PIA25829: Curved Bands of Rocks at 'Skrinkle Haven'
 Target Name:  Mars
 Is a satellite of:  Sol (our sun)
 Mission:  Mars 2020 Rover
 Spacecraft:  Perseverance
 Instrument:  Mastcam-Z 
 Product Size:  9000 x 3083 pixels (w x h)
 Produced By:  Malin Space Science Systems
 Full-Res TIFF:  PIA25829.tif (51.01 MB)
 Full-Res JPEG:  PIA25829.jpg (3.842 MB)

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click here for Figure A for PIA25829
Figure A

Main image - maximum resolution version, 43783 x 14997 pixels (152 MB)

Figure A image - maximum resolution version, 43783 x 14997 pixels (236 MB)

Scientists think that the bands of rocks seen in this image may have been formed by a very fast, deep river – the first of its kind evidence has been found for on Mars. NASA's Perseverance Mars rover captured this mosaic at a location nicknamed "Skrinkle Haven" using its Mastcam-Z camera between Feb. 28 and March 9, 2023 (between the 721st and 729th Martian days, or sols, of the mission).

The mosaic is made up of 203 individual images that were stitched together after being sent back from Mars. This natural color view is approximately how the scene would appear to an average person if they were on Mars.

Figure A is an enhanced color view that exaggerates subtle color differences in the scene.

"Skrinkle Haven" offers the clearest example of these curved rock layers – called "the curvilinear unit" – that had previously only been seen from space. Scientists are now debating what kind of powerfully flowing water formed those curves: a river like the Mississippi, which winds snakelike across the landscape, or a braided river like Nebraska's Platte, which forms small islands of sediment called sandbars.

When viewed from the ground, the curved layers are arranged in rows, and appear to ripple out across the landscape. They could be the remnants of a river's banks that shifted over time – or the remnants of sandbars that formed in the river. The layers were likely much taller in the past; scientists suspect that after these piles of sediment turned to rock, they were sand-blasted by wind over the course of eons and carved down to their present size.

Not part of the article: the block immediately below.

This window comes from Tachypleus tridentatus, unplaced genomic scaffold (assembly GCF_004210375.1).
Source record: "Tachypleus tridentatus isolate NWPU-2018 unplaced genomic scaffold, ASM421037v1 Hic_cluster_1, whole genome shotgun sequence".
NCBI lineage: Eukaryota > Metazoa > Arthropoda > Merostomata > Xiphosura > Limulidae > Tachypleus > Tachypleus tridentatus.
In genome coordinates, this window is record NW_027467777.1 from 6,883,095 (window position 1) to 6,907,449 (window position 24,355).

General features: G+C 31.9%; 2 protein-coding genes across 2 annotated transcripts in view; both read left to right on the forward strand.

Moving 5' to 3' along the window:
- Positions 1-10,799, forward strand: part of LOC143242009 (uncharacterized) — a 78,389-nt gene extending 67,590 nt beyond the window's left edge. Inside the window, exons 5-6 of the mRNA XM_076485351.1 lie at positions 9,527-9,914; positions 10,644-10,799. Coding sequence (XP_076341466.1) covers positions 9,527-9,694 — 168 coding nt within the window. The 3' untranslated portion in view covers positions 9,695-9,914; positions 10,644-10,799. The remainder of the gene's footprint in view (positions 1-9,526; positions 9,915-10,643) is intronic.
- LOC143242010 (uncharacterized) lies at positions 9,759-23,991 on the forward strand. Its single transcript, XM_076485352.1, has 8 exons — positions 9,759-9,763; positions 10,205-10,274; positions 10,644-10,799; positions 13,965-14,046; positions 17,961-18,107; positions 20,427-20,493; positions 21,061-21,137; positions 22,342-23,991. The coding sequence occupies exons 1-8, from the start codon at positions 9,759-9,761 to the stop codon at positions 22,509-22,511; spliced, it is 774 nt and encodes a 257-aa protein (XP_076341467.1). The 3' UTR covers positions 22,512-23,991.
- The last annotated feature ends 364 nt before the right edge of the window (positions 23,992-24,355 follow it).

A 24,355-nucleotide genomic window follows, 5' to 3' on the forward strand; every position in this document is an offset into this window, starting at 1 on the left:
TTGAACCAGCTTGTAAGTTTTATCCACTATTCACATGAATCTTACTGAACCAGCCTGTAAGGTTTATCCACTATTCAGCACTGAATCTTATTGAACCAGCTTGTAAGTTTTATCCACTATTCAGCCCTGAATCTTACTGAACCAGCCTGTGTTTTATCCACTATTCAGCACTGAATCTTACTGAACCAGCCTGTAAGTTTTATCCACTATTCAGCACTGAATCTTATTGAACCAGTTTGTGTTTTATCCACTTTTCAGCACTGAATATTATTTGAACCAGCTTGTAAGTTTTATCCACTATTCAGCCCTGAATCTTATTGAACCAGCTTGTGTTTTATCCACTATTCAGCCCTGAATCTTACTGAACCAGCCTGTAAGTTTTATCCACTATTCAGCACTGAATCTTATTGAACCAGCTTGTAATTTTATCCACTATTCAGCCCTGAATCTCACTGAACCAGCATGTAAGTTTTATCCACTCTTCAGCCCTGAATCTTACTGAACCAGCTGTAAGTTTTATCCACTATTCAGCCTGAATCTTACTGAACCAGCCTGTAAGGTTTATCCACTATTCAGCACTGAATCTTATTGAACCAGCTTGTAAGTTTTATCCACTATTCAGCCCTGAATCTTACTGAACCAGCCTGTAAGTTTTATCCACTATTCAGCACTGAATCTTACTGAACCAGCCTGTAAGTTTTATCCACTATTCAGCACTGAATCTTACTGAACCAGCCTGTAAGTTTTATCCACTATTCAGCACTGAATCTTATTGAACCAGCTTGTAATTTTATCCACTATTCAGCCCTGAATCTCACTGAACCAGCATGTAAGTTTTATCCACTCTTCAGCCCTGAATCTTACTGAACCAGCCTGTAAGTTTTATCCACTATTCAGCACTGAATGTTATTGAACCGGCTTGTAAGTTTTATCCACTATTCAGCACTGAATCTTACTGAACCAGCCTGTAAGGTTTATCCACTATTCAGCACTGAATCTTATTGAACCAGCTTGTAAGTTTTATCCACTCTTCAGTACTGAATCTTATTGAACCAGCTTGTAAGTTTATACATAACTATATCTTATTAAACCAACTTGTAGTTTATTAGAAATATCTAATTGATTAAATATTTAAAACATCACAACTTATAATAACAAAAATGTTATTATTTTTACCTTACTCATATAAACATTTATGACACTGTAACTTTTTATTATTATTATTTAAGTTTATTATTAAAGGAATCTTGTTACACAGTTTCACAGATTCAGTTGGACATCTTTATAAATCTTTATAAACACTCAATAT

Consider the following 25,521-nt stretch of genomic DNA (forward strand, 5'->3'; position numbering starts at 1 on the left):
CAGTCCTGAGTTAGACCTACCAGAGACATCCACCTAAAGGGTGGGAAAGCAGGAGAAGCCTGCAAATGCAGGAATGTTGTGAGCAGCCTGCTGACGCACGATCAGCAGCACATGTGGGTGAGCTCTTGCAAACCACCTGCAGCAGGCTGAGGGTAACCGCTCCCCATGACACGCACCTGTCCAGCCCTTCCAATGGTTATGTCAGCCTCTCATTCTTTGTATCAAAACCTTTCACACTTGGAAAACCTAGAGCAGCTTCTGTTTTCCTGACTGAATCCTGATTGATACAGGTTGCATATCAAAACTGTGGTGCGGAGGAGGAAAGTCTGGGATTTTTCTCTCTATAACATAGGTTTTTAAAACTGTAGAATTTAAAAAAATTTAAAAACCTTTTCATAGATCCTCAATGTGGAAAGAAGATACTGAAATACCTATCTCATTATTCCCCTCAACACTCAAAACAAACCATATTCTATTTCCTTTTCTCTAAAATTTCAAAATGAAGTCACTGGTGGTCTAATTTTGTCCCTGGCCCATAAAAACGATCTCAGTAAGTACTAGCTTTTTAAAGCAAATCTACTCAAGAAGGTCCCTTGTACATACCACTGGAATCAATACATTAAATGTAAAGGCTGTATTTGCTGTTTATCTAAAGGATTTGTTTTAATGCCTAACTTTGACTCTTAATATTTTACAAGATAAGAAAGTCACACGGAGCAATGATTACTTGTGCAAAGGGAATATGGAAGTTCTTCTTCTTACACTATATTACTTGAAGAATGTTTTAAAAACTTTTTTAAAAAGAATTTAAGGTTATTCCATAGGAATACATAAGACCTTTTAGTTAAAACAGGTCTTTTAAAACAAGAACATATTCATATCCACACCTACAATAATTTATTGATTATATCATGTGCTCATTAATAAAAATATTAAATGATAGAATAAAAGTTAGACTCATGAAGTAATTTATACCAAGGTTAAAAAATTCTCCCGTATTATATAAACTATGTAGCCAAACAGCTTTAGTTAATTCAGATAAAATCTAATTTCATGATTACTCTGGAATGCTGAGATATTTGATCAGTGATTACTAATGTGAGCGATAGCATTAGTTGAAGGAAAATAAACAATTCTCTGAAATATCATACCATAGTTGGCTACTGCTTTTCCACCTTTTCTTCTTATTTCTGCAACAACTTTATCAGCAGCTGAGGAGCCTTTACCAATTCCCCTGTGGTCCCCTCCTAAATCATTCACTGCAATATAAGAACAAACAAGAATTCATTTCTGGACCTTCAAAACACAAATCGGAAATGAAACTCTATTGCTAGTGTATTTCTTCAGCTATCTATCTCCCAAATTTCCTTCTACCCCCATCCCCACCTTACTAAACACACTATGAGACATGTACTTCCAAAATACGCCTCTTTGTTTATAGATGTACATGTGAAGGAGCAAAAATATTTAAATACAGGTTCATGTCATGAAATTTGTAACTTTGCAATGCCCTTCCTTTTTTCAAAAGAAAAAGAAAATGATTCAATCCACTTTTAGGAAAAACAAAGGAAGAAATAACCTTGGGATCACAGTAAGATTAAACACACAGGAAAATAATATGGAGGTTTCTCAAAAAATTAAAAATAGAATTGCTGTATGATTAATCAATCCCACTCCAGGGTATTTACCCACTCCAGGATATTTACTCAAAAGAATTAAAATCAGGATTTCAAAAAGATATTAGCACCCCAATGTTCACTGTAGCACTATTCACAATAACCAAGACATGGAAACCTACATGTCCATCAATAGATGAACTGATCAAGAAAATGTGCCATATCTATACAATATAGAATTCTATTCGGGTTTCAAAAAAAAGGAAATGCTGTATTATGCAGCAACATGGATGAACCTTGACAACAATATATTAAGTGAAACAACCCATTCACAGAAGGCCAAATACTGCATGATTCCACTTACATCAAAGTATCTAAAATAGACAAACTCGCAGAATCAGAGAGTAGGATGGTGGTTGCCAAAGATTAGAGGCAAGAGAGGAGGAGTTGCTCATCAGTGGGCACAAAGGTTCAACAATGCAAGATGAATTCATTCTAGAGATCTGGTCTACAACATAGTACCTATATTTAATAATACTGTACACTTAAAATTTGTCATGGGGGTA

Arizona State University leads the operations of the Mastcam-Z instrument, working in collaboration with Malin Space Science Systems in San Diego, on the design, fabrication, testing, and operation of the cameras, and in collaboration with the Niels Bohr Institute of the University of Copenhagen on the design, fabrication, and testing of the calibration targets.

A key objective for Perseverance's mission on Mars is astrobiology, including the search for signs of ancient microbial life. The rover will characterize the planet's geology and past climate, pave the way for human exploration of the Red Planet, and be the first mission to collect and cache Martian rock and regolith (broken rock and dust).

Subsequent NASA missions, in cooperation with ESA (European Space Agency), would send spacecraft to Mars to collect these sealed samples from the surface and return them to Earth for in-depth analysis.

The Mars 2020 Perseverance mission is part of NASA's Moon to Mars exploration approach, which includes Artemis missions to the Moon that will help prepare for human exploration of the Red Planet.

NASA's Jet Propulsion Laboratory, which is managed for the agency by Caltech in Pasadena, California, built and manages operations of the Perseverance rover.

For more about Perseverance:

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